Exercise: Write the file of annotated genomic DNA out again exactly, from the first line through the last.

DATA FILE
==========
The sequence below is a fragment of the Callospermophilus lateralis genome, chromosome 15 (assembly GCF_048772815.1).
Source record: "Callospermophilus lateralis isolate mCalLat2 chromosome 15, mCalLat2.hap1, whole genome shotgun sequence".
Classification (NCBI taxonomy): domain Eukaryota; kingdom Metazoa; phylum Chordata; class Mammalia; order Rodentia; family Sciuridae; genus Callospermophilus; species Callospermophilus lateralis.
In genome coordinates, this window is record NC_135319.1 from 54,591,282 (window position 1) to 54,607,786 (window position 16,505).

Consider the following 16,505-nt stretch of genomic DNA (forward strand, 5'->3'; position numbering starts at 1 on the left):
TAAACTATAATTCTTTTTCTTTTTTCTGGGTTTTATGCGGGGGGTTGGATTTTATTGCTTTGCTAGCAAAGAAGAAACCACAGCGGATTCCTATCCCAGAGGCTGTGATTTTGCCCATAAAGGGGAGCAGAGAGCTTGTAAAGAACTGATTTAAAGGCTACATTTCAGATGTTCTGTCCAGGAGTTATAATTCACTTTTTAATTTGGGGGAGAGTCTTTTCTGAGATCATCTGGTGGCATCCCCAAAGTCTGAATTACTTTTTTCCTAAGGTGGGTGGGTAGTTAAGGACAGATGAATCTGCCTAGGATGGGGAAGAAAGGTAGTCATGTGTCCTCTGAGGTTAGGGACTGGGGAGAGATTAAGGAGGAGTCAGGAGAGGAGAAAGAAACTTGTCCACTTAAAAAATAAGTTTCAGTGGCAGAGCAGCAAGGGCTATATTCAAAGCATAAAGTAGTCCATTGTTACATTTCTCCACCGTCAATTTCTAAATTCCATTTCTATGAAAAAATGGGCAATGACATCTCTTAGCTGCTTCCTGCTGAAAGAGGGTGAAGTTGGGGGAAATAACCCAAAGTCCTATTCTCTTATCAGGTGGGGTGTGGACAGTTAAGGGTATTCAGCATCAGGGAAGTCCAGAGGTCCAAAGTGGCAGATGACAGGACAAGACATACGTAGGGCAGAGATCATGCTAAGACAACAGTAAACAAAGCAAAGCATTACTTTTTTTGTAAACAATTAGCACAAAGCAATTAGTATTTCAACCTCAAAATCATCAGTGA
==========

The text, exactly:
The sequence below is a fragment of the Callospermophilus lateralis genome, chromosome 15 (assembly GCF_048772815.1).
Source record: "Callospermophilus lateralis isolate mCalLat2 chromosome 15, mCalLat2.hap1, whole genome shotgun sequence".
Classification (NCBI taxonomy): domain Eukaryota; kingdom Metazoa; phylum Chordata; class Mammalia; order Rodentia; family Sciuridae; genus Callospermophilus; species Callospermophilus lateralis.
In genome coordinates, this window is record NC_135319.1 from 54,591,282 (window position 1) to 54,607,786 (window position 16,505).

Consider the following 16,505-nt stretch of genomic DNA (forward strand, 5'->3'; position numbering starts at 1 on the left):
TAAACTATAATTCTTTTTCTTTTTTCTGGGTTTTATGCGGGGGGTTGGATTTTATTGCTTTGCTAGCAAAGAAGAAACCACAGCGGATTCCTATCCCAGAGGCTGTGATTTTGCCCATAAAGGGGAGCAGAGAGCTTGTAAAGAACTGATTTAAAGGCTACATTTCAGATGTTCTGTCCAGGAGTTATAATTCACTTTTTAATTTGGGGGAGAGTCTTTTCTGAGATCATCTGGTGGCATCCCCAAAGTCTGAATTACTTTTTTCCTAAGGTGGGTGGGTAGTTAAGGACAGATGAATCTGCCTAGGATGGGGAAGAAAGGTAGTCATGTGTCCTCTGAGGTTAGGGACTGGGGAGAGATTAAGGAGGAGTCAGGAGAGGAGAAAGAAACTTGTCCACTTAAAAAATAAGTTTCAGTGGCAGAGCAGCAAGGGCTATATTCAAAGCATAAAGTAGTCCATTGTTACATTTCTCCACCGTCAATTTCTAAATTCCATTTCTATGAAAAAATGGGCAATGACATCTCTTAGCTGCTTCCTGCTGAAAGAGGGTGAAGTTGGGGGAAATAACCCAAAGTCCTATTCTCTTATCAGGTGGGGTGTGGACAGTTAAGGGTATTCAGCATCAGGGAAGTCCAGAGGTCCAAAGTGGCAGATGACAGGACAAGACATACGTAGGGCAGAGATCATGCTAAGACAACAGTAAACAAAGCAAAGCATTACTTTTTTTGTAAACAATTAGCACAAAGCAATTAGTATTTCAACCTCAAAATCATCAGTGA